The one and only WILLIAM MARTIN joins us today on Career Authors. Bill is the New York Times bestselling author of eleven novels, a PBS documentary, and a cult-classic horror movie, too. BOUND FOR GOLD, his latest, sweeps readers back to California in the legendary year of 1849 and “solidifies his claim as king of the historical thriller” (Providence Journal). He’s been awarded too many honors to count, among them the prestigious New England Book Award, the Samuel Eliot Morison Award, and the Robert B. Parker Award. He’s as a lovely a guy as he is a writer–and we’re thrilled to welcome him to Career Authors.

  1. What book changed your life? The first novel that swallowed me whole. A big western about Custer’s Last Stand, from the Sioux point-of-view. My father gave it to me to read when I was about twelve. It’s called NO SURVIVORS, by Will Henry, who is now largely forgotten except in the world of Westerns. It showed me how historical fiction worked. I couldn’t stop reading.

  1. Was your first published book the first manuscript you ever wrote? Yes. I had written three screenplays that no one wanted to produce, so I said, “Dammit, I’ll try a novel.” That was BACK BAY.
  1. Stephen King says, “The hardest part is just before you start.” What’s the hardest part of writing for you? Whatever part I’m working on at the moment. When I’m outlining, I wish I was writing. When I’m writing and realizing how the story is changing from the outline and I’m wrestling with the scenecraft and the sentence structure, I wish I was editing. When I’m editing, cutting, pulling strands out of the tapestry, I wish it was all over and I was out selling the book.
  1. Do you know the story’s ending before you start? Sometimes yes, sometimes no. Sometimes every detail is clear, sometimes just a location. It changes from book to book.
  1. When you’re having a difficult writing day, what do you tell yourself to get through it? I remind myself that I have done this thing pretty well for a long time. I’ve been at it for forty years and never had to have a real job. I’ll get it done and it’ll be great.
  1. Do you read your reviews? Yes. But I have a thick skin because (see the previous answer) I got nothing left to prove, and I’ve internalized the truths of three giants: Hemingway, who is supposed to have said, “If you believe ‘em when they love you, you’ll believe ‘em when they hate you;” Stephen Sondheim, who once said, “I would rather be disliked than ignored;” and Oscar Wilde, who is supposed to have said, “A critic is one who rides around after the battle is over and shoots the wounded.” So folks, review my books. Say what you want. Just spell my name and the title correctly.
  1. Besides being persistent and correcting your spelling errors, what’s your best advice for a new author? Remember that a sentence is a fragile thing. Don’t ask it to do too much. And keep your day job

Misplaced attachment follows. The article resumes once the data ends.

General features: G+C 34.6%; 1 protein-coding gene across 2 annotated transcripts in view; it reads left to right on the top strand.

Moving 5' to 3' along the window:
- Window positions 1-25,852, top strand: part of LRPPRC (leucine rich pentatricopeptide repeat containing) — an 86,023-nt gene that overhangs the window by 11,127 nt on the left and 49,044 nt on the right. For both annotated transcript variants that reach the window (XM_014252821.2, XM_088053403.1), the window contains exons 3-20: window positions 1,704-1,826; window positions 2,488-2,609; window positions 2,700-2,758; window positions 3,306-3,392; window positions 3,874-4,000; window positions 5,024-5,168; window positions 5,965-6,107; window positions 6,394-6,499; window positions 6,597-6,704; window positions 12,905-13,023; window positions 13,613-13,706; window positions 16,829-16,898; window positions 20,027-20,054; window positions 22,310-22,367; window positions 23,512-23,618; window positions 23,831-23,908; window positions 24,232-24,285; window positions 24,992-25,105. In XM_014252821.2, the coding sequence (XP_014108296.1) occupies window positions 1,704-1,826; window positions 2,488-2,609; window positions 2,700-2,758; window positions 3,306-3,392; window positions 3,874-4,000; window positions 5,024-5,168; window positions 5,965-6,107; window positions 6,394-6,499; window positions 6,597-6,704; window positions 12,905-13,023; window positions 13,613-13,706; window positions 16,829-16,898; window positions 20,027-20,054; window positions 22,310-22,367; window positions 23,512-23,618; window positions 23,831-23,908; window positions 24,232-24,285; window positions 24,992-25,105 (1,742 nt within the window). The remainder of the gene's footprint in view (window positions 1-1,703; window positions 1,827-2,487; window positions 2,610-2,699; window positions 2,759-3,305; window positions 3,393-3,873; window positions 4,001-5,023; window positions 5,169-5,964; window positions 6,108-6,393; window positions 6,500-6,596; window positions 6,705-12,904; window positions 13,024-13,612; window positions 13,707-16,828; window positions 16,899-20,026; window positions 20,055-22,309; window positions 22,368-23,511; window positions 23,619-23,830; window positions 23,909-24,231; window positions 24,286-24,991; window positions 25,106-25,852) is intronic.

1. What’s your definition of writer misery? The daily attack of “worst book in the world syndrome.” I get it around 5PM. Then I write through it and go have a glass of wine at 6PM and forget about it. Then I find at 6AM that the book isn’t bad. In fact, it might be pretty damn good. Also, like Sondheim, I hate being ignored. As another giant, George V. Higgins once told a group of students hungry for wisdom, “If you write a book, no one will care.” It’s a sad truth that you need to prepare for and find ways to fight against. The indifference of the wider world can be a miserable thing.
  1. What’s your definition of writer happiness? A clear dawn, a clear schedule, and a big scene to write.
  1. What’s your favorite book on writing? ON WRITING by Stephen King. I don’t agree with all of it. Everybody’s process is different. He says he never outlines, for example, just plows in, and that’s not my work method. But his book has so much that’s so helpful. And Honorable Mention goes to HOW TO WRITE A SELLING SCREENPLAY by the retired Emerson writing teacher and screenwriter Christopher Keane. A great primer on what story is all about.
  1. What book are you reading right now? FRANKLIN AND WINSTON by Jon Meacham.  Research for my next novel, and a fascinating look at two amazing men.

Thanks, Bill, for spending some time here with us at Career Authors. Now, let’s all hang out with William Martin on Facebook with us….

New York Times bestselling author WILLIAM MARTIN‘s first Peter Fallon novel, Back Bay, established him as “a master storyteller.” He has been dramatizing the lives of the great and anonymous in American history ever since, taking readers from the Mayflower in Cape Cod to Ford’s Theater in The Lincoln Letter to the South Tower on 9/11 in City of Dreams. Bound for Gold, his latest, has been named a “must read” by the Massachusetts Center for the Book. He was also the 2005 recipient of the prestigious New England Book Award, given to an author “whose body of work stands as a significant contribution to the culture of the region.” In 2015, the USS Constitution Museum gave him the Samuel Eliot Morison Award. And in 2018, the New England Mobile Bookfair and Mystery Writers of America (N.E. Chapter) gave him the Robert B. Parker Award. He serves on the boards of many of Boston’s historical and cultural organizations, lives near Boston with his wife, and has three grown children.